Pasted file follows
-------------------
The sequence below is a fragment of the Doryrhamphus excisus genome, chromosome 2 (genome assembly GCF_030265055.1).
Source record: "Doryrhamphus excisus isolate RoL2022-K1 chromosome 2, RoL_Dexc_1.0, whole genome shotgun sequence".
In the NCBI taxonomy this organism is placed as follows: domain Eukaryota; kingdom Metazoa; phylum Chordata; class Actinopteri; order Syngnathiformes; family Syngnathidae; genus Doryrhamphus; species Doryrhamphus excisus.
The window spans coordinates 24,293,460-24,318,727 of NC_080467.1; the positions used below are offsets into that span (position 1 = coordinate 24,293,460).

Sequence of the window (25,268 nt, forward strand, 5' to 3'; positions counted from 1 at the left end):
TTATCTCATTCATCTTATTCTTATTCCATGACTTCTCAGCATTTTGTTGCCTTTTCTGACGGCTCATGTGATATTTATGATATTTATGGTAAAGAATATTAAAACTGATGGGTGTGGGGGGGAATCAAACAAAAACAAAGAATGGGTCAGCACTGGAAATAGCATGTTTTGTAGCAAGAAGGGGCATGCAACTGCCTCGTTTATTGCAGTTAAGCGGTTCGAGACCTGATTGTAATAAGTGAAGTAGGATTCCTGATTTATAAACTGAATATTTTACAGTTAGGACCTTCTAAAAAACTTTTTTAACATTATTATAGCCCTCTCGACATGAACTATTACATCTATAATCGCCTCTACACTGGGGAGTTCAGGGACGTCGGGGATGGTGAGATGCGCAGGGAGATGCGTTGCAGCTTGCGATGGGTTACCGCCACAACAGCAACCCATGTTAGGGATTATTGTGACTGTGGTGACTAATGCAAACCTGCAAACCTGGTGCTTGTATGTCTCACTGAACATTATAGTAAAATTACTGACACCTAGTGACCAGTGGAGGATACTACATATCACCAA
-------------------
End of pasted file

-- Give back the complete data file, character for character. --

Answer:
The sequence below is a fragment of the Doryrhamphus excisus genome, chromosome 2 (genome assembly GCF_030265055.1).
Source record: "Doryrhamphus excisus isolate RoL2022-K1 chromosome 2, RoL_Dexc_1.0, whole genome shotgun sequence".
In the NCBI taxonomy this organism is placed as follows: domain Eukaryota; kingdom Metazoa; phylum Chordata; class Actinopteri; order Syngnathiformes; family Syngnathidae; genus Doryrhamphus; species Doryrhamphus excisus.
The window spans coordinates 24,293,460-24,318,727 of NC_080467.1; the positions used below are offsets into that span (position 1 = coordinate 24,293,460).

Sequence of the window (25,268 nt, forward strand, 5' to 3'; positions counted from 1 at the left end):
TTATCTCATTCATCTTATTCTTATTCCATGACTTCTCAGCATTTTGTTGCCTTTTCTGACGGCTCATGTGATATTTATGATATTTATGGTAAAGAATATTAAAACTGATGGGTGTGGGGGGGAATCAAACAAAAACAAAGAATGGGTCAGCACTGGAAATAGCATGTTTTGTAGCAAGAAGGGGCATGCAACTGCCTCGTTTATTGCAGTTAAGCGGTTCGAGACCTGATTGTAATAAGTGAAGTAGGATTCCTGATTTATAAACTGAATATTTTACAGTTAGGACCTTCTAAAAAACTTTTTTAACATTATTATAGCCCTCTCGACATGAACTATTACATCTATAATCGCCTCTACACTGGGGAGTTCAGGGACGTCGGGGATGGTGAGATGCGCAGGGAGATGCGTTGCAGCTTGCGATGGGTTACCGCCACAACAGCAACCCATGTTAGGGATTATTGTGACTGTGGTGACTAATGCAAACCTGCAAACCTGGTGCTTGTATGTCTCACTGAACATTATAGTAAAATTACTGACACCTAGTGACCAGTGGAGGATACTACATATCACCAA